Re: Feeler for SML (Simple Markup Language)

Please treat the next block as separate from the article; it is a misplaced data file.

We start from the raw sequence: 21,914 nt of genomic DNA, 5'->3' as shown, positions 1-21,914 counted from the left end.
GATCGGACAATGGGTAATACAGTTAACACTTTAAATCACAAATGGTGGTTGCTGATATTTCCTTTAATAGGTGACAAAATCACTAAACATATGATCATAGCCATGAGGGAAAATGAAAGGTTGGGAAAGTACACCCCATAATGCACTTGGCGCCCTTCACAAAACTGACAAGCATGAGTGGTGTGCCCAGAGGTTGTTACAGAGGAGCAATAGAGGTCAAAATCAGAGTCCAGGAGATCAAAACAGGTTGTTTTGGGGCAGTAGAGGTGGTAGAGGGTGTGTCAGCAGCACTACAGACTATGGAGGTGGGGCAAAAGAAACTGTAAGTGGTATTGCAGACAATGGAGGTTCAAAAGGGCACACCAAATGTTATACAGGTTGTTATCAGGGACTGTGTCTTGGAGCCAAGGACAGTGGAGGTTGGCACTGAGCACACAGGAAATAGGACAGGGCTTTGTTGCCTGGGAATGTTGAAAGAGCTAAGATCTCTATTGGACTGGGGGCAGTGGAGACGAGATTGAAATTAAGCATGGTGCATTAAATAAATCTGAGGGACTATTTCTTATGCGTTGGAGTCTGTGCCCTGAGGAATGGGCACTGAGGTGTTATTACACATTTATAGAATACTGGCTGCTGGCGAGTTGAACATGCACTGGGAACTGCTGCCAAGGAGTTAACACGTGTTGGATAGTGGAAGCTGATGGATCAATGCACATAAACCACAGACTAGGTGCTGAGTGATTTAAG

----- Original Message ----- From: Leigh Dodds <ldodds@i...> To: xml-dev <xml-dev@i...> Sent: Thursday, November 11, 1999 10:26 AM Subject: RE: Feeler for SML (Simple Markup Language) > > Well isn't your contract between your and Dons processors going to be > the 'protocol' for your application. Can't that protocol just say > "We're using XML, but without any attributes, and...". You've still got > to define the message formats so define them without recourse > to PIs, entities, attributes, etc, etc That's a good point ... I guess it's a bit hard to make a case for something like SPL on the typical Internet platform with a big server and a powerful browser and a built-in standard XML processor. And perhaps this can be addressed at the level of protocols and schemas, not the meta language itself. Nevertheless, it still seems useful to explore the idea of defining a class of XML-ish schemas, protocols, and the tools that can process them by defining a subset of XML itself that is optimized for situations where entities, notations, validation, etc. are inappropriate. I for one am most interested in its applicability to light client, low bandwidth environments such as phones or PDAs ... and extremely high transaction volume messaging or database applications. Someone on this list asked yesterday for ideas about using XML in an application that required something like 100MB of data to be analyzed and stored in a second. That is probably WAY beyond the capabilities of any current XML system I know of, but is the KIND of scalability that the largest enterprise applications will require soon, if they don't today. (Witness the performance and reliability problems that various wildly successful e-commerce sites are having for an example of the importance of architecting scalability in at the beginning of a project ...). XML as we know it has numerous features -- see Don's list -- that seem much more applicable to traditional SGML-ish document processing applications than enterprise-scale (or low footprint/bandwidth) data processing applications. It appears to me that XML and its current tools have *adequate* responses here, e.g. your example of dynamically loading entity-resolving code when I get a message that some *$#@^% put an external entity reference in ;~) On the other hand, I'm not at all convinced that XML now has the OPTIMAL response here. It would appear to me that there is considerable potential -- and I would want to see performance data supporting this notion before investing heaviliy in it -- for improving the scalability of data XML processing tools by using a subset of the spec that doesn't have the SGML text processing legacy in it. xml-dev: A list for W3C XML Developers. To post, mailto:xml-dev@i... Archived as: http://www.lists.ic.ac.uk/hypermail/xml-dev/ and on CD-ROM/ISBN 981-02-3594-1 To unsubscribe, mailto:majordomo@i... the following message; unsubscribe xml-dev To subscribe to the digests, mailto:majordomo@i... the following message; subscribe xml-dev-digest List coordinator, Henry Rzepa (mailto:rzepa@i...)
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